A summary of the Autumn Statement

In this years Autumn Statement, billed as a spending review, George Osborne intends for Britain to become “The most prosperous country of all the major nations of the world.” Declaring that the government’s job is no longer to rescue Britain but to rebuild Britain.

Major opposition to cuts in tax credits and the police budget seem to have paid off as the previously announced cuts in tax credits have been abandoned and there are to be no cuts to the police budget.

Although a considerable amount was announced in the Summer Budget, the Chancellor unveiled changes to suggest there will be more to follow in the future.

Here are the main points:

Business Taxation

  • Abolition of the uniform business rates, with local government keeping revenues, councils have ability to cut rates, mayors can raise rates if they support infrastructure
  • Reduction in corporation tax to 18% by 2019
  • For 600,000 small businesses, the rate relief scheme extended
  • £12bn from local growth fund will help in the creation or extension of 26 enterprise zones
  • Loans instead of grants for business R&D

Other support for smaller businesses that have previously been announced include:

  • From April 2016 the Employment Allowance will rise to £3,000, benefiting over 1 million employers, and helping many businesses take on their first employee
  • The cancellation of the planned September 2015 fuel duty increase means a small business with a van will have saved £1,357 by the end of 2015-16 compared to plans inherited by the government at the start of the last Parliament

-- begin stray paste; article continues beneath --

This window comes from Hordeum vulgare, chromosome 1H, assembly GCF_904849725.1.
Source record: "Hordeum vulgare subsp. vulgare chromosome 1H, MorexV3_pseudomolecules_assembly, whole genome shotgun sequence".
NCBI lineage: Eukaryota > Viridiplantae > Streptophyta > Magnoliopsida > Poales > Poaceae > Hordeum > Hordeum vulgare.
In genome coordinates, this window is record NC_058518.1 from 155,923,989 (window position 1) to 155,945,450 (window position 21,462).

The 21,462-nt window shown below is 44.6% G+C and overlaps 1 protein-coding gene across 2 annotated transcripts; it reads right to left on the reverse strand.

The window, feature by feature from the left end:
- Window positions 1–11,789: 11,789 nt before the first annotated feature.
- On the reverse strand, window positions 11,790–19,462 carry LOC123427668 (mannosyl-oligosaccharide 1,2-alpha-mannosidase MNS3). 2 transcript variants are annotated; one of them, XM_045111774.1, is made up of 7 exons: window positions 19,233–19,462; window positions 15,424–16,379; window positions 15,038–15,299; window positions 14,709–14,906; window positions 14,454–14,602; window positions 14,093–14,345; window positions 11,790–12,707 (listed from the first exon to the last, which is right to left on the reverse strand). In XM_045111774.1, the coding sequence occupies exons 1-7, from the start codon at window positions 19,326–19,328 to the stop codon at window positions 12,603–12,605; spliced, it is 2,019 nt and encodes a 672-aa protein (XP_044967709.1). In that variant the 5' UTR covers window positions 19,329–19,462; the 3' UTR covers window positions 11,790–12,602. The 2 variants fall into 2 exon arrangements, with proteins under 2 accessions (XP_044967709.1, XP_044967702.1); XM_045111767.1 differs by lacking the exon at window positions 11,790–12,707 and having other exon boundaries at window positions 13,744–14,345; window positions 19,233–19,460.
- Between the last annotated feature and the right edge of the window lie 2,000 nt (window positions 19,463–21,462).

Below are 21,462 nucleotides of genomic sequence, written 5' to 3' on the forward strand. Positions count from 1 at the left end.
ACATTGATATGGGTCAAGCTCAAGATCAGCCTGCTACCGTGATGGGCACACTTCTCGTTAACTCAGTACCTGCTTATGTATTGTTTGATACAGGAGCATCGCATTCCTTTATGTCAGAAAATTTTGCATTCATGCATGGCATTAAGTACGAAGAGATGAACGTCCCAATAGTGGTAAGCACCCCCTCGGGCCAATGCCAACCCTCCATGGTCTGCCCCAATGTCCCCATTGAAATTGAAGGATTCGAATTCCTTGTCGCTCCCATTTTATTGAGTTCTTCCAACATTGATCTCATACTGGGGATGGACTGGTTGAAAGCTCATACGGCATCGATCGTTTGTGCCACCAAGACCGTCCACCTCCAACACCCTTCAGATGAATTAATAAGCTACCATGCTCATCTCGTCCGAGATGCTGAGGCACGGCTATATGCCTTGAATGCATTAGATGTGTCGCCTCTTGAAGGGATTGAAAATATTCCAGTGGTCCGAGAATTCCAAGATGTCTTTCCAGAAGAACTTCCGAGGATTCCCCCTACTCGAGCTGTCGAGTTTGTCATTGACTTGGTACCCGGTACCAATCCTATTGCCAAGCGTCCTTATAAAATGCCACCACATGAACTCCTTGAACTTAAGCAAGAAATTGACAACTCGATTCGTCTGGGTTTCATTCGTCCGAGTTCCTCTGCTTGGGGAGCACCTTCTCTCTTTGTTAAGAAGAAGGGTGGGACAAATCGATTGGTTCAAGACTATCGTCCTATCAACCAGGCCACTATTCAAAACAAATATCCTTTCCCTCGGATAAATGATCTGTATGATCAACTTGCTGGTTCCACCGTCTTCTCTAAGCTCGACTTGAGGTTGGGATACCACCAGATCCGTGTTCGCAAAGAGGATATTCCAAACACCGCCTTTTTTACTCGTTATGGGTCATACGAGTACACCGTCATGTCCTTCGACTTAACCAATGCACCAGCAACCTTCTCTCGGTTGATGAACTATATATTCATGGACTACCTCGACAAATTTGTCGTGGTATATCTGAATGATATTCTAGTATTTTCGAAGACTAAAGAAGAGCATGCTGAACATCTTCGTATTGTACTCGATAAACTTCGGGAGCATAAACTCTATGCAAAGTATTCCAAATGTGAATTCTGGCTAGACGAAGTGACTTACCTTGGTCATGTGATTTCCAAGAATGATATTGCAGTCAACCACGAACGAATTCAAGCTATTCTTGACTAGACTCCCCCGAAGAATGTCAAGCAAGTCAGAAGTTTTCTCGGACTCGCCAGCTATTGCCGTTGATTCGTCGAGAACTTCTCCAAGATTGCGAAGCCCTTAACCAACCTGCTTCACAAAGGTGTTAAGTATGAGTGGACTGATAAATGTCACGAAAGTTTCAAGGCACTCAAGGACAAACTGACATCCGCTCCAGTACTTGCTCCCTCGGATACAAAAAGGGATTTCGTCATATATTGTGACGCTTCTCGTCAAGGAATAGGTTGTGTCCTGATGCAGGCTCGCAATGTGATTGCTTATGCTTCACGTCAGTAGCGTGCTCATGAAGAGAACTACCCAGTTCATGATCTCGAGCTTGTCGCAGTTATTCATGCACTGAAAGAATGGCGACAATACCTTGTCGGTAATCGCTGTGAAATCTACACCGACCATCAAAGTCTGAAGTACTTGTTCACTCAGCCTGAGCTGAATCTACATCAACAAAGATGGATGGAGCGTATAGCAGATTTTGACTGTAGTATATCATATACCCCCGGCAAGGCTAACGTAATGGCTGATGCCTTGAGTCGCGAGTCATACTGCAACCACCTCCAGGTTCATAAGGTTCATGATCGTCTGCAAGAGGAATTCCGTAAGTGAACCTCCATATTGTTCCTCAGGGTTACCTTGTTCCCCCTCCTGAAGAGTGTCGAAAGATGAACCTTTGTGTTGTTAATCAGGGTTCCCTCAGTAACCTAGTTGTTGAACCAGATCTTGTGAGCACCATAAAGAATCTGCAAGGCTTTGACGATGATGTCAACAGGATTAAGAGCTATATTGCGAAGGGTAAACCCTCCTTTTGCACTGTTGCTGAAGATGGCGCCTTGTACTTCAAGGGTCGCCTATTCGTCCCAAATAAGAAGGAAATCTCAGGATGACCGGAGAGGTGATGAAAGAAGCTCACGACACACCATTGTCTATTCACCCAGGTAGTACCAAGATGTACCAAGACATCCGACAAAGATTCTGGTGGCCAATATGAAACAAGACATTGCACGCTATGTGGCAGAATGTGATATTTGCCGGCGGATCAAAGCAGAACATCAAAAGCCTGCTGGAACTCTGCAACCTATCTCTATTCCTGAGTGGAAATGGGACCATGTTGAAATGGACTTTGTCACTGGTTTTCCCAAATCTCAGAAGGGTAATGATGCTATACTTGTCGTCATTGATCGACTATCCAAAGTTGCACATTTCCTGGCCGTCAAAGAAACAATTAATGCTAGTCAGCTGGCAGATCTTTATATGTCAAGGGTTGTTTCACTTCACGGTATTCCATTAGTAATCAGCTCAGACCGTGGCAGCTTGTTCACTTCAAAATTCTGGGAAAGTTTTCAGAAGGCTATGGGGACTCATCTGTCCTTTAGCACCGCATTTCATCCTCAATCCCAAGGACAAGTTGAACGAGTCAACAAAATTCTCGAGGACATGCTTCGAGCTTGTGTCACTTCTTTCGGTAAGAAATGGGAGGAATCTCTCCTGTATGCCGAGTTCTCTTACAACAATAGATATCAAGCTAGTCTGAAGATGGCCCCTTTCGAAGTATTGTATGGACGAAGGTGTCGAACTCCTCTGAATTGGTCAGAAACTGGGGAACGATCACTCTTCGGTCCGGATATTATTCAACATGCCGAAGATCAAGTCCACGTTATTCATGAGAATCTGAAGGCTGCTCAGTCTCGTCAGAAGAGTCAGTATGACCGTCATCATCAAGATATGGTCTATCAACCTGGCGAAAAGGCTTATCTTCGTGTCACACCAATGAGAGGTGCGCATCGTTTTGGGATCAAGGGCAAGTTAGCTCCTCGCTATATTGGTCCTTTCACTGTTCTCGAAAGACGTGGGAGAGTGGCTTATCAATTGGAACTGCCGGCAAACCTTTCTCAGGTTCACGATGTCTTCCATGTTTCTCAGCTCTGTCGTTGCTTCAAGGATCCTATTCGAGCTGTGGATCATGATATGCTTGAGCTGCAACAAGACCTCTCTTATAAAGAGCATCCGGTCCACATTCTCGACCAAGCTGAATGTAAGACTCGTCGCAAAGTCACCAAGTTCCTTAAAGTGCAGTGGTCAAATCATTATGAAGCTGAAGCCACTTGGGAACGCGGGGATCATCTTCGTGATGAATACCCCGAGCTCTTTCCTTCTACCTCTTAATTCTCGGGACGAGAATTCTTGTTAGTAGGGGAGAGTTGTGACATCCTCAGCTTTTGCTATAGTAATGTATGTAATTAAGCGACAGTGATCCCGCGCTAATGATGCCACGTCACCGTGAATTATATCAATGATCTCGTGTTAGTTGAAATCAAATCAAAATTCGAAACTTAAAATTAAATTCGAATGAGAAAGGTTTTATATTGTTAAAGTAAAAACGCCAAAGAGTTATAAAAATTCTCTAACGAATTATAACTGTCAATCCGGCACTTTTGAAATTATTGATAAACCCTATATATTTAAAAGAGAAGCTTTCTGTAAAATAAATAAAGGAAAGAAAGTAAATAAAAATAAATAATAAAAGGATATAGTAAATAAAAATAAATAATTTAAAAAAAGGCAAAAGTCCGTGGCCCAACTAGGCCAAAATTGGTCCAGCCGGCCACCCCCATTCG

• The government will meet its commitment to 75,000 Start-Up Loans by the end of this Parliament

Personal Taxation

  • Osborne makes 100% U turn over tax credits, he has decided to scrap the plans altogether
  • Proposals to raise £5bn in a fresh crackdown on tax avoidance

Economy and Public Sector

  • £12bn welfare savings delivered “in full”
  • Breaking welfare cap to need MP’s approval
  • 1m jobs will be delivered in next five years according to OBR forecasts
  • £10.1bn surplus predicted for 2019/20 said George Osborne, as Britain comes “out of the red and into the black”
  • The NHS budget will rise from £101bn to £120bn by 2020-21, and £22bn of efficiency savings will be made across NHS
  • HMRC will make savings of 18%, already announced that many local offices will be shut and services digitised
  • Local authorities with responsibility for social care to be allowed to levy a new precept of up to 2% on council tax

Savings & Pensions

  • Next year the basic rate state pension will rise by £3.35 to £119.30 this is the largest rise in real terms for 15 years

Health and Education

  • A real terms increase for education funding – including early years and further and higher education
  • NHS to deliver £22bn efficiency savings in England and Department of Health to cut 25% from its Whitehall budget

Housing, Infrastructure, Transport & Culture

  • Plans to hand billions to private developers to build 400,000 new homes in England
  • Money for new road and rail projects, including the electrification of TransPennine, Midland Mainline and Great Western
  • Housing benefit for new social tenants to be capped at same level as private sector

For a more detailed analysis of all the proposals please click here for the full Autumn Statement document.
If you have any questions on how the Autumn Statement will affect you contact our 
Tax Team on 0161 249 5040